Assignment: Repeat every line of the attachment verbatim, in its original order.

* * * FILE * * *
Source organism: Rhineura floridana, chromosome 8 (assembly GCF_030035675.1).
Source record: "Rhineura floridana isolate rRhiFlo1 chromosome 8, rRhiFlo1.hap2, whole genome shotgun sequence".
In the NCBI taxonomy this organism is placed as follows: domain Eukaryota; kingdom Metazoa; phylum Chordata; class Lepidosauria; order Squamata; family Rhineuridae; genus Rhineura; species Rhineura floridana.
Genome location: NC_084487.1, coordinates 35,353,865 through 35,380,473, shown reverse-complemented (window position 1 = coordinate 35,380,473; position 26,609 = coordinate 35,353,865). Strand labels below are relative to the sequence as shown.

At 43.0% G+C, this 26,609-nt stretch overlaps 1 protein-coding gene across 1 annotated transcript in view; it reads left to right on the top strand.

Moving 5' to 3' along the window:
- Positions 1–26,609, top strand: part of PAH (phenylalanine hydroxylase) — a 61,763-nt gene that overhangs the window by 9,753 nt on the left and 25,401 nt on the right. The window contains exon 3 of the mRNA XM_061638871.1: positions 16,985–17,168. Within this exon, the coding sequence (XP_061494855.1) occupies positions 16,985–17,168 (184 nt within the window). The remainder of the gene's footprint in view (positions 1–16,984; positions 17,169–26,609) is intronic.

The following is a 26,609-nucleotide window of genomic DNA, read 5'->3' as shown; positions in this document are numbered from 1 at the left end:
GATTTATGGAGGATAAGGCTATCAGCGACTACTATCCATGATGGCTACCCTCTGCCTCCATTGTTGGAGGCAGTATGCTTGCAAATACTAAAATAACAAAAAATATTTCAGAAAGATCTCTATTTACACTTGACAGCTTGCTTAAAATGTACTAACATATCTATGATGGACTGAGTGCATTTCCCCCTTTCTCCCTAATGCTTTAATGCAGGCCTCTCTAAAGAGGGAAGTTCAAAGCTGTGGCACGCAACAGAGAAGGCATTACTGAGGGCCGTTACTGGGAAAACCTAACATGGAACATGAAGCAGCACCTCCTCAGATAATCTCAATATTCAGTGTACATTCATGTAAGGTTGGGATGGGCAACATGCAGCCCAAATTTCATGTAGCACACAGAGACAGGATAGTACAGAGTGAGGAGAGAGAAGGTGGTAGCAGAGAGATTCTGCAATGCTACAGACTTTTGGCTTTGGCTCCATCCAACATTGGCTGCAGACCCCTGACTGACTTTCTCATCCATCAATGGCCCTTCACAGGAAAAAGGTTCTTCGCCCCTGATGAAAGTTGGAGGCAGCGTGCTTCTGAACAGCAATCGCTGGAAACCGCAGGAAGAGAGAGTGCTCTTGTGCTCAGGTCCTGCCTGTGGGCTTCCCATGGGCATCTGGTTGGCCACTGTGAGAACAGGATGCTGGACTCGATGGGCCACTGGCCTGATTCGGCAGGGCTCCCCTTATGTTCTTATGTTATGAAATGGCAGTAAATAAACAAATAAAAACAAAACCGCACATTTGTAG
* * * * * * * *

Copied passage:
Source organism: Rhineura floridana, chromosome 8 (assembly GCF_030035675.1).
Source record: "Rhineura floridana isolate rRhiFlo1 chromosome 8, rRhiFlo1.hap2, whole genome shotgun sequence".
In the NCBI taxonomy this organism is placed as follows: domain Eukaryota; kingdom Metazoa; phylum Chordata; class Lepidosauria; order Squamata; family Rhineuridae; genus Rhineura; species Rhineura floridana.
Genome location: NC_084487.1, coordinates 35,353,865 through 35,380,473, shown reverse-complemented (window position 1 = coordinate 35,380,473; position 26,609 = coordinate 35,353,865). Strand labels below are relative to the sequence as shown.

At 43.0% G+C, this 26,609-nt stretch overlaps 1 protein-coding gene across 1 annotated transcript in view; it reads left to right on the top strand.

Moving 5' to 3' along the window:
- Positions 1–26,609, top strand: part of PAH (phenylalanine hydroxylase) — a 61,763-nt gene that overhangs the window by 9,753 nt on the left and 25,401 nt on the right. The window contains exon 3 of the mRNA XM_061638871.1: positions 16,985–17,168. Within this exon, the coding sequence (XP_061494855.1) occupies positions 16,985–17,168 (184 nt within the window). The remainder of the gene's footprint in view (positions 1–16,984; positions 17,169–26,609) is intronic.

The following is a 26,609-nucleotide window of genomic DNA, read 5'->3' as shown; positions in this document are numbered from 1 at the left end:
GATTTATGGAGGATAAGGCTATCAGCGACTACTATCCATGATGGCTACCCTCTGCCTCCATTGTTGGAGGCAGTATGCTTGCAAATACTAAAATAACAAAAAATATTTCAGAAAGATCTCTATTTACACTTGACAGCTTGCTTAAAATGTACTAACATATCTATGATGGACTGAGTGCATTTCCCCCTTTCTCCCTAATGCTTTAATGCAGGCCTCTCTAAAGAGGGAAGTTCAAAGCTGTGGCACGCAACAGAGAAGGCATTACTGAGGGCCGTTACTGGGAAAACCTAACATGGAACATGAAGCAGCACCTCCTCAGATAATCTCAATATTCAGTGTACATTCATGTAAGGTTGGGATGGGCAACATGCAGCCCAAATTTCATGTAGCACACAGAGACAGGATAGTACAGAGTGAGGAGAGAGAAGGTGGTAGCAGAGAGATTCTGCAATGCTACAGACTTTTGGCTTTGGCTCCATCCAACATTGGCTGCAGACCCCTGACTGACTTTCTCATCCATCAATGGCCCTTCACAGGAAAAAGGTTCTTCGCCCCTGATGAAAGTTGGAGGCAGCGTGCTTCTGAACAGCAATCGCTGGAAACCGCAGGAAGAGAGAGTGCTCTTGTGCTCAGGTCCTGCCTGTGGGCTTCCCATGGGCATCTGGTTGGCCACTGTGAGAACAGGATGCTGGACTCGATGGGCCACTGGCCTGATTCGGCAGGGCTCCCCTTATGTTCTTATGTTATGAAATGGCAGTAAATAAACAAATAAAAACAAAACCGCACATTTGTAG